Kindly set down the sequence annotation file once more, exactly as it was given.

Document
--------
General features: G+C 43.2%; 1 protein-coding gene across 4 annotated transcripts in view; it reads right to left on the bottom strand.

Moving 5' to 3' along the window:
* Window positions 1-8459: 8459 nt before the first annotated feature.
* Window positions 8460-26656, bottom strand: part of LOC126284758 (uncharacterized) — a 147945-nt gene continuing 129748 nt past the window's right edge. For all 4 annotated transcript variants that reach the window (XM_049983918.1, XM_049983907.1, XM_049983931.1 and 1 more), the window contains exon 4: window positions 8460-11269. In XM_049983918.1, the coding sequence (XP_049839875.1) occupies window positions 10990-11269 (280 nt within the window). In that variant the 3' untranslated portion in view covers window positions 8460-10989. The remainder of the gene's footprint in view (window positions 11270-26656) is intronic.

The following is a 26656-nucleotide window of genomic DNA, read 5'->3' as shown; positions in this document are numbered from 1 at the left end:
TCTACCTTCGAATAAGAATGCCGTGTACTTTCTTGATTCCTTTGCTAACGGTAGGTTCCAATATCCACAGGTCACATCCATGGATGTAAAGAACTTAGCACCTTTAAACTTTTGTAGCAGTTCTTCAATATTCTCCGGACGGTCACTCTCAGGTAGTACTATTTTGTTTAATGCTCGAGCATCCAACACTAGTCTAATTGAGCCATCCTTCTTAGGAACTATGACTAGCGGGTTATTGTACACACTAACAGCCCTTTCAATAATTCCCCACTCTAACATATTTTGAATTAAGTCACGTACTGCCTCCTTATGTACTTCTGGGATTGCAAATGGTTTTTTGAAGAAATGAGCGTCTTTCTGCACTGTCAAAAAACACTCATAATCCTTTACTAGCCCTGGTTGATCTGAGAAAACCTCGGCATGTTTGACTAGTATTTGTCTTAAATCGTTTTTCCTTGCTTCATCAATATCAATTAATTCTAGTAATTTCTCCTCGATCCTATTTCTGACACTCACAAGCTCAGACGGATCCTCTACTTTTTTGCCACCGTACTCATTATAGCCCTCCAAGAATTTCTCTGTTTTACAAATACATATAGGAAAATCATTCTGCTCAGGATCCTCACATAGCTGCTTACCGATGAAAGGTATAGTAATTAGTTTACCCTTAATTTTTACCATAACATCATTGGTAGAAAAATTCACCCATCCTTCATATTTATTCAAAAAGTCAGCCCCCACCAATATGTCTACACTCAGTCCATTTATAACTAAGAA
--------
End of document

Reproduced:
General features: G+C 43.2%; 1 protein-coding gene across 4 annotated transcripts in view; it reads right to left on the bottom strand.

Moving 5' to 3' along the window:
* Window positions 1-8459: 8459 nt before the first annotated feature.
* Window positions 8460-26656, bottom strand: part of LOC126284758 (uncharacterized) — a 147945-nt gene continuing 129748 nt past the window's right edge. For all 4 annotated transcript variants that reach the window (XM_049983918.1, XM_049983907.1, XM_049983931.1 and 1 more), the window contains exon 4: window positions 8460-11269. In XM_049983918.1, the coding sequence (XP_049839875.1) occupies window positions 10990-11269 (280 nt within the window). In that variant the 3' untranslated portion in view covers window positions 8460-10989. The remainder of the gene's footprint in view (window positions 11270-26656) is intronic.

The following is a 26656-nucleotide window of genomic DNA, read 5'->3' as shown; positions in this document are numbered from 1 at the left end:
TCTACCTTCGAATAAGAATGCCGTGTACTTTCTTGATTCCTTTGCTAACGGTAGGTTCCAATATCCACAGGTCACATCCATGGATGTAAAGAACTTAGCACCTTTAAACTTTTGTAGCAGTTCTTCAATATTCTCCGGACGGTCACTCTCAGGTAGTACTATTTTGTTTAATGCTCGAGCATCCAACACTAGTCTAATTGAGCCATCCTTCTTAGGAACTATGACTAGCGGGTTATTGTACACACTAACAGCCCTTTCAATAATTCCCCACTCTAACATATTTTGAATTAAGTCACGTACTGCCTCCTTATGTACTTCTGGGATTGCAAATGGTTTTTTGAAGAAATGAGCGTCTTTCTGCACTGTCAAAAAACACTCATAATCCTTTACTAGCCCTGGTTGATCTGAGAAAACCTCGGCATGTTTGACTAGTATTTGTCTTAAATCGTTTTTCCTTGCTTCATCAATATCAATTAATTCTAGTAATTTCTCCTCGATCCTATTTCTGACACTCACAAGCTCAGACGGATCCTCTACTTTTTTGCCACCGTACTCATTATAGCCCTCCAAGAATTTCTCTGTTTTACAAATACATATAGGAAAATCATTCTGCTCAGGATCCTCACATAGCTGCTTACCGATGAAAGGTATAGTAATTAGTTTACCCTTAATTTTTACCATAACATCATTGGTAGAAAAATTCACCCATCCTTCATATTTATTCAAAAAGTCAGCCCCCACCAATATGTCTACACTCAGTCCATTTATAACTAAGAA